2001-Mon Oct 15 09:02:25 EDT 2018
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3. Antlers. I have one patient who not only fractured a tooth, but she also developed a terrible fungal infection at her gumline after eating one. All in all, it was a very strange situation. The good news, however, is that most dogs seem to enjoy these chews, and most do not fracture their teeth while chewing them (much less develop fungal infections). Still, I say you should beware.
4. Cooked Bones. Though there’s a lively debate when it comes to whether it’s safe or not to feed raw, meaty bones, there’s none on the subject of cooked bones. These hard-as-a-rock, splinter-prone bones aren’t good for the teeth or the GI tract.
5. Rocks and 6. Cow Hooves. As with cooked bones and antlers, rocks and cow hooves are generally considered a bad idea for pets. Not only do numbers 3 through 6 increase their risk of a tooth fracture and foreign body ingestion, they also don’t do much to improve their dental health, either.
After all, says Dr. Jan Bellows, board-certified veterinary dentist and owner of Hometown Animal Hospital in Weston, Fla., products that offer hard, unyielding surfaces are unlikely to offer much help against tartar buildup and gum disease. He urges pet owners to “make sure that whatever they use bends and allows teeth to sink in.”
But none of this should lead pet owners to assume that all chews and treats are a no-no. Dr. Bellows recommends that pet owners head on over to VOHC.org where the Veterinary Oral Health Council offers a seal of approval to dental products deemed effective against periodontal disease in pets. Still, it’s important to be cautious, he says.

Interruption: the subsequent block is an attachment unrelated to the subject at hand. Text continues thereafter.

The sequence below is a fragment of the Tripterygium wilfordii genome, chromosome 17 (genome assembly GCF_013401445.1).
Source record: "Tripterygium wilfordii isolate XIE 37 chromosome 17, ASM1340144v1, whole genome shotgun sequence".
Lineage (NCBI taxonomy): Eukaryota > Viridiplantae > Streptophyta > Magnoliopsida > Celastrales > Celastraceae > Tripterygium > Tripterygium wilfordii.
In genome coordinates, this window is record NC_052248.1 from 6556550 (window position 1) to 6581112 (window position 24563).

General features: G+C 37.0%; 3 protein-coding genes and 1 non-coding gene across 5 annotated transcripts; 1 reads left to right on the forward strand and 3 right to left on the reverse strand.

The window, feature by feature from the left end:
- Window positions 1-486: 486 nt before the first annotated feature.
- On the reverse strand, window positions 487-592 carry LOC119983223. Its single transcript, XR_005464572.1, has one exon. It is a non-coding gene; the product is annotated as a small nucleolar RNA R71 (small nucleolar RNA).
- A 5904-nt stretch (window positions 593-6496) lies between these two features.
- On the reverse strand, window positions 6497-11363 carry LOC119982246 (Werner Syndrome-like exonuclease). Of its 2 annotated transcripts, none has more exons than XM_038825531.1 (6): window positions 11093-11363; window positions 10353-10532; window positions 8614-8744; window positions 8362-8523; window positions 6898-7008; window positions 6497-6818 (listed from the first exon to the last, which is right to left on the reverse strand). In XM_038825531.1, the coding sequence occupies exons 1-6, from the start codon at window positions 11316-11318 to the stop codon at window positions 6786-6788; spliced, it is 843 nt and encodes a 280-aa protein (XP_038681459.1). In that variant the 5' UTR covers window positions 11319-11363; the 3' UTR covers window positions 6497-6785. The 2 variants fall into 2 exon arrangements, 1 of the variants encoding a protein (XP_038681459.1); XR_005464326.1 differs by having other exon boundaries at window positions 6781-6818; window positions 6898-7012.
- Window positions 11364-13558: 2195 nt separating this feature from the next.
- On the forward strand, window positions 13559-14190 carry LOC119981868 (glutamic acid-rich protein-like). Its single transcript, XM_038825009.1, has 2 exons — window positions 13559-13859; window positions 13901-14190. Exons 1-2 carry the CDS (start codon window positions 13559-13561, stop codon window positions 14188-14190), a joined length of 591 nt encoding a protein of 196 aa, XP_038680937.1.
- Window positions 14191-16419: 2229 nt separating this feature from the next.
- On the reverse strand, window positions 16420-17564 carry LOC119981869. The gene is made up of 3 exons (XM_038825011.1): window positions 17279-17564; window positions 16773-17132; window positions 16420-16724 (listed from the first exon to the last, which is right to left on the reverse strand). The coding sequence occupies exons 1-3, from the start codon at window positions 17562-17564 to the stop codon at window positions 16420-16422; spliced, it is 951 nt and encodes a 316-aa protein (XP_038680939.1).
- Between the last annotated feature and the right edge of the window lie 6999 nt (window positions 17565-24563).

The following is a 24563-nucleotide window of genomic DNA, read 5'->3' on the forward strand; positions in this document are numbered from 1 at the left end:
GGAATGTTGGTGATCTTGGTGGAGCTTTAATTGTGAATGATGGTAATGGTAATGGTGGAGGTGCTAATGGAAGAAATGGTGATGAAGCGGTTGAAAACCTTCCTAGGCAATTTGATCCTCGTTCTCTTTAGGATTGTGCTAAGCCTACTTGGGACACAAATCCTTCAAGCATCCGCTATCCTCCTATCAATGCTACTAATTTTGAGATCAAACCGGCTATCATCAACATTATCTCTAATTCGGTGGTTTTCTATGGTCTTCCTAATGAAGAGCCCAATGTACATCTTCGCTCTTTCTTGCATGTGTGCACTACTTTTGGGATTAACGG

Dr. John Huff, board-certified veterinary dentist at Alameda East Animal Hospital in Denver, Colo., agrees. Here’s what he says when it comes to assessing the safety and efficacy of dental chews and tartar-control products: "Though I have found all the VOHC products to be safe and effective, [VOHC] does not test for safety.”
Moreover, he urges pet owners to keep things in perspective: "'Effective' is relative. If brushing is a hundred [percent], treats and chews are probably a one." He adds, "The positives on the VOHC-approved dental products are [that] they are better than nothing."
Which, I’m afraid, can’t be said for numbers 1 through 6 above. Proceed to feed any of the above at your pets’ peril. And whatever you do, don’t skip that nightly brushing your veterinarian recommends.
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